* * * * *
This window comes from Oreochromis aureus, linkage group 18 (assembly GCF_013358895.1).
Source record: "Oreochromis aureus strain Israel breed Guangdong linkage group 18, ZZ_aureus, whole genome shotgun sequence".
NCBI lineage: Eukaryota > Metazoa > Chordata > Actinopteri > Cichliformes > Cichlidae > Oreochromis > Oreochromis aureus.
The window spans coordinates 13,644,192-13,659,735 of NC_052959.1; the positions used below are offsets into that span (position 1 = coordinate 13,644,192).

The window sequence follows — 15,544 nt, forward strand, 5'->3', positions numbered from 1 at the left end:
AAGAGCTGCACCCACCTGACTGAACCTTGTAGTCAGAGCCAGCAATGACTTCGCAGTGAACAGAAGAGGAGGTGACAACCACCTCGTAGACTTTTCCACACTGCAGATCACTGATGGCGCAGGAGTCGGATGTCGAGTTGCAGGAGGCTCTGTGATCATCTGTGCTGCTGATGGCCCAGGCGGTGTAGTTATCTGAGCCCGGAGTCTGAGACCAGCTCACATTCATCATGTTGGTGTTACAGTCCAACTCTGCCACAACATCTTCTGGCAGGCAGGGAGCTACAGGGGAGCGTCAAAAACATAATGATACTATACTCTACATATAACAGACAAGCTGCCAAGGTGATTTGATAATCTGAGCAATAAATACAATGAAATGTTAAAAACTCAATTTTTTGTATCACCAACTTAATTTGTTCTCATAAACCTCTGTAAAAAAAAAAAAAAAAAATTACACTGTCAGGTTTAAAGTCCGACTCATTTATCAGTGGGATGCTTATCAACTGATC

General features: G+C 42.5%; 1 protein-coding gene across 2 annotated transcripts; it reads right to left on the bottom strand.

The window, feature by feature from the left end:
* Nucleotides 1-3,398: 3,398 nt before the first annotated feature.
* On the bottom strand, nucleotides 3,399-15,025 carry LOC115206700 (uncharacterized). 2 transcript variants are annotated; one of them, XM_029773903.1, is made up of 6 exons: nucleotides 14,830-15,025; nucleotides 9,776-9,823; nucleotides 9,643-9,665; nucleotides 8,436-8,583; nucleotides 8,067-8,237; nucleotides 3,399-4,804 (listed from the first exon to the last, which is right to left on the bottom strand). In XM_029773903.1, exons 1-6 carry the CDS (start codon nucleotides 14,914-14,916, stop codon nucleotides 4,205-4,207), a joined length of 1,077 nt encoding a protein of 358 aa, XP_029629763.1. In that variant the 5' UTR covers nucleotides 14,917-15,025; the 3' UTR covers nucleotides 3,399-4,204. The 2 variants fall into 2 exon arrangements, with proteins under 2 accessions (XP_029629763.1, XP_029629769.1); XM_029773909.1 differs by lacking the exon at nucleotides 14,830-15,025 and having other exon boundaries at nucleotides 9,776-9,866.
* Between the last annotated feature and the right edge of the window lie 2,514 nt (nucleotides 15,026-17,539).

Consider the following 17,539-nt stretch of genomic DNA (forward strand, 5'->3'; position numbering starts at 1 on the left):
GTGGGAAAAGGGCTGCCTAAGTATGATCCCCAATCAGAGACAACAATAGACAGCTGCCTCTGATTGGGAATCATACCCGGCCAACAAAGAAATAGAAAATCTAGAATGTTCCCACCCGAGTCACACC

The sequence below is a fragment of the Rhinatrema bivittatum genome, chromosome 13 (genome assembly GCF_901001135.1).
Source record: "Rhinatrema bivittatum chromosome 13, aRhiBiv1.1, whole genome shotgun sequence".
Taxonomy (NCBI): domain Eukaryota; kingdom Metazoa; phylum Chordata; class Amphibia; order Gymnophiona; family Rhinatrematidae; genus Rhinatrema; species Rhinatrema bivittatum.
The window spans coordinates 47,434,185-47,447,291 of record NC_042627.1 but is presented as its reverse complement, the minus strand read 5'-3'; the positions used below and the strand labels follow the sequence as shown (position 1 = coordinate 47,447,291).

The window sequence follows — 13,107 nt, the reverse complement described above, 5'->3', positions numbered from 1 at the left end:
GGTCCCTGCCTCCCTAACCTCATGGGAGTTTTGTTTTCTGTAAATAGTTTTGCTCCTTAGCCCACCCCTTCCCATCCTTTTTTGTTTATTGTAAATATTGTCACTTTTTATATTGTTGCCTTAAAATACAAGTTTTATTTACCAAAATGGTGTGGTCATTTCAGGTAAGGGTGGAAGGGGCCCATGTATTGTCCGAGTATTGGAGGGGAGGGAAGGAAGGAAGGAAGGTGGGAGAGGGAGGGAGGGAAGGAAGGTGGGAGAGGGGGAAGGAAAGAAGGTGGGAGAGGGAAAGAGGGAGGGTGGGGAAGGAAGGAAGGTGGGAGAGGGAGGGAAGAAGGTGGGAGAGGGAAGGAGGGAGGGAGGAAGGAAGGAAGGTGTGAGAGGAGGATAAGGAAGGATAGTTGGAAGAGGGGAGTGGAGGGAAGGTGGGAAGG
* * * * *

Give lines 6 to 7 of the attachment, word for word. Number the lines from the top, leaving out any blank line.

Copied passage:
AAGAGCTGCACCCACCTGACTGAACCTTGTAGTCAGAGCCAGCAATGACTTCGCAGTGAACAGAAGAGGAGGTGACAACCACCTCGTAGACTTTTCCACACTGCAGATCACTGATGGCGCAGGAGTCGGATGTCGAGTTGCAGGAGGCTCTGTGATCATCTGTGCTGCTGATGGCCCAGGCGGTGTAGTTATCTGAGCCCGGAGTCTGAGACCAGCTCACATTCATCATGTTGGTGTTACAGTCCAACTCTGCCACAACATCTTCTGGCAGGCAGGGAGCTACAGGGGAGCGTCAAAAACATAATGATACTATACTCTACATATAACAGACAAGCTGCCAAGGTGATTTGATAATCTGAGCAATAAATACAATGAAATGTTAAAAACTCAATTTTTTGTATCACCAACTTAATTTGTTCTCATAAACCTCTGTAAAAAAAAAAAAAAAAAATTACACTGTCAGGTTTAAAGTCCGACTCATTTATCAGTGGGATGCTTATCAACTGATC

General features: G+C 42.5%; 1 protein-coding gene across 2 annotated transcripts; it reads right to left on the bottom strand.